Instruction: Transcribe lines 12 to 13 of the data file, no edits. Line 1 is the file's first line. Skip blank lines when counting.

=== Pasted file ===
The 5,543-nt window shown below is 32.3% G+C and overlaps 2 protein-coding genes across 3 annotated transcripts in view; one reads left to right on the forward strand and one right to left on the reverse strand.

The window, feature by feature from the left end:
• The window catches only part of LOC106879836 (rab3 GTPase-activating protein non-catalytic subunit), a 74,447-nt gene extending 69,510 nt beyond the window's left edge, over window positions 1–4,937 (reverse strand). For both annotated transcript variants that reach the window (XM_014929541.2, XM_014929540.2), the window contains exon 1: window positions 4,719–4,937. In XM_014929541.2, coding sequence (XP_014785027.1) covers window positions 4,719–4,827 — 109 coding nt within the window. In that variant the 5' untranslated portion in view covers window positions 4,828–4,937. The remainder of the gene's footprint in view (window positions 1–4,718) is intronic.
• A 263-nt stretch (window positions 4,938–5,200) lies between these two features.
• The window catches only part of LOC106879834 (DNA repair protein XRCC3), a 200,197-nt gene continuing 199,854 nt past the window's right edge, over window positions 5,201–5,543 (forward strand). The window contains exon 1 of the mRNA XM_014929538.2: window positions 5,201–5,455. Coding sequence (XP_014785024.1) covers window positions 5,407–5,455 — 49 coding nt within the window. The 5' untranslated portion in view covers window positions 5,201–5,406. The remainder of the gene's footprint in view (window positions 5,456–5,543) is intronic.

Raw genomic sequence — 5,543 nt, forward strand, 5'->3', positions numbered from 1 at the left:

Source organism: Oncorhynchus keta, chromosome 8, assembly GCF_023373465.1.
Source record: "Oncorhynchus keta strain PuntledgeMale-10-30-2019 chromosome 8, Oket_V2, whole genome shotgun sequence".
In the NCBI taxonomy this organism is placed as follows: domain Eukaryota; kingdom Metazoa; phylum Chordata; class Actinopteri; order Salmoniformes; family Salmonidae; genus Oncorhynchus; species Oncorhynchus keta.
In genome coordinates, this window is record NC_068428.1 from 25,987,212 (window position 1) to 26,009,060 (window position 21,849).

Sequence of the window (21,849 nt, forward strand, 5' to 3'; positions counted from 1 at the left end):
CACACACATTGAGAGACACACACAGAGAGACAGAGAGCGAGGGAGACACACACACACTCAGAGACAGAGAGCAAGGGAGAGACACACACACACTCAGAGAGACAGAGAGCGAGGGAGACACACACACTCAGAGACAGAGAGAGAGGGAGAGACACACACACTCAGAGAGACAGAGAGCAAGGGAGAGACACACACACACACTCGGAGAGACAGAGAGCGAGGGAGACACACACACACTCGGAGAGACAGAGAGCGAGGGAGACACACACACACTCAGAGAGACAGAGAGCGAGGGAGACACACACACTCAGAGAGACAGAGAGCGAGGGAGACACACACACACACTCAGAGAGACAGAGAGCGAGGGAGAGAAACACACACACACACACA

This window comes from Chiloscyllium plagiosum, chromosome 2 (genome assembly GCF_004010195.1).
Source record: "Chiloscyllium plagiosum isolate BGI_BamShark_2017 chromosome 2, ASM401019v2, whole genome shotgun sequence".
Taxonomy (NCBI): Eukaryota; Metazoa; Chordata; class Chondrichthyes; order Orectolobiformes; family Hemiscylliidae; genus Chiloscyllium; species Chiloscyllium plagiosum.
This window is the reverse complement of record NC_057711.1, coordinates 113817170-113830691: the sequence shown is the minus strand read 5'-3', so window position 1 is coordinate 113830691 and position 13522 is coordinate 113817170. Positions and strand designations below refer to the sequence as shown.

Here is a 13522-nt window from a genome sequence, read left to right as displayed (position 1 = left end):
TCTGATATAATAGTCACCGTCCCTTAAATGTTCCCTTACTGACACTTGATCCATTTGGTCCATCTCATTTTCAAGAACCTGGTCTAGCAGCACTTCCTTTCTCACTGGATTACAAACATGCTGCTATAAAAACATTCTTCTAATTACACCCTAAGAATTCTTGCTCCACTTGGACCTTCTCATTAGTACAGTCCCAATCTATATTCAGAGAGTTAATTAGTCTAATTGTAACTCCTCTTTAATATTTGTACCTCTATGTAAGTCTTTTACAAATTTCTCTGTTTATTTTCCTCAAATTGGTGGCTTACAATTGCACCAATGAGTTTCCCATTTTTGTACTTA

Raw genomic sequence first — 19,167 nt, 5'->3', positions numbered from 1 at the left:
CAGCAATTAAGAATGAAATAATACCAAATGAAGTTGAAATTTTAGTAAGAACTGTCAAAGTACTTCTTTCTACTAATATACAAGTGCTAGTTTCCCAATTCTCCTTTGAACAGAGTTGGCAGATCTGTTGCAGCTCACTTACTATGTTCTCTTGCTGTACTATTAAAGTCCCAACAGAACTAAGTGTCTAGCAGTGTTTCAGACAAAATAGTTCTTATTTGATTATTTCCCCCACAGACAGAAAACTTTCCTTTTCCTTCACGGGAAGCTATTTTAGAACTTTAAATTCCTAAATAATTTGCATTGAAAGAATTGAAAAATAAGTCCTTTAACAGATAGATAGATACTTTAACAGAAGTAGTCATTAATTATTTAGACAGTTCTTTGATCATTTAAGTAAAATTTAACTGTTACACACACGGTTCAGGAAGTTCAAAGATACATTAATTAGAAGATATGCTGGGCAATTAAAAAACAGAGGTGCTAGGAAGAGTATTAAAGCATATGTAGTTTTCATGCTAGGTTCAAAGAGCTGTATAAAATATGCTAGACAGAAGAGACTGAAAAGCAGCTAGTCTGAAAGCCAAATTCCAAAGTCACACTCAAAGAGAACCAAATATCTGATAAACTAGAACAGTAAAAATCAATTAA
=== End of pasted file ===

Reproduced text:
CACACACATTGAGAGACACACACAGAGAGACAGAGAGCGAGGGAGACACACACACACTCAGAGACAGAGAGCAAGGGAGAGACACACACACACTCAGAGAGACAGAGAGCGAGGGAGACACACACACTCAGAGACAGAGAGAGAGGGAGAGACACACACACTCAGAGAGACAGAGAGCAAGGGAGAGACACACACACACACTCGGAGAGACAGAGAGCGAGGGAGACACACACACACTCGGAGAGACAGAGAGCGAGGGAGACACACACACACTCAGAGAGACAGAGAGCGAGGGAGACACACACACTCAGAGAGACAGAGAGCGAGGGAGACACACACACACACTCAGAGAGACAGAGAGCGAGGGAGAGAAACACACACACACACACA

This window comes from Chiloscyllium plagiosum, chromosome 2 (genome assembly GCF_004010195.1).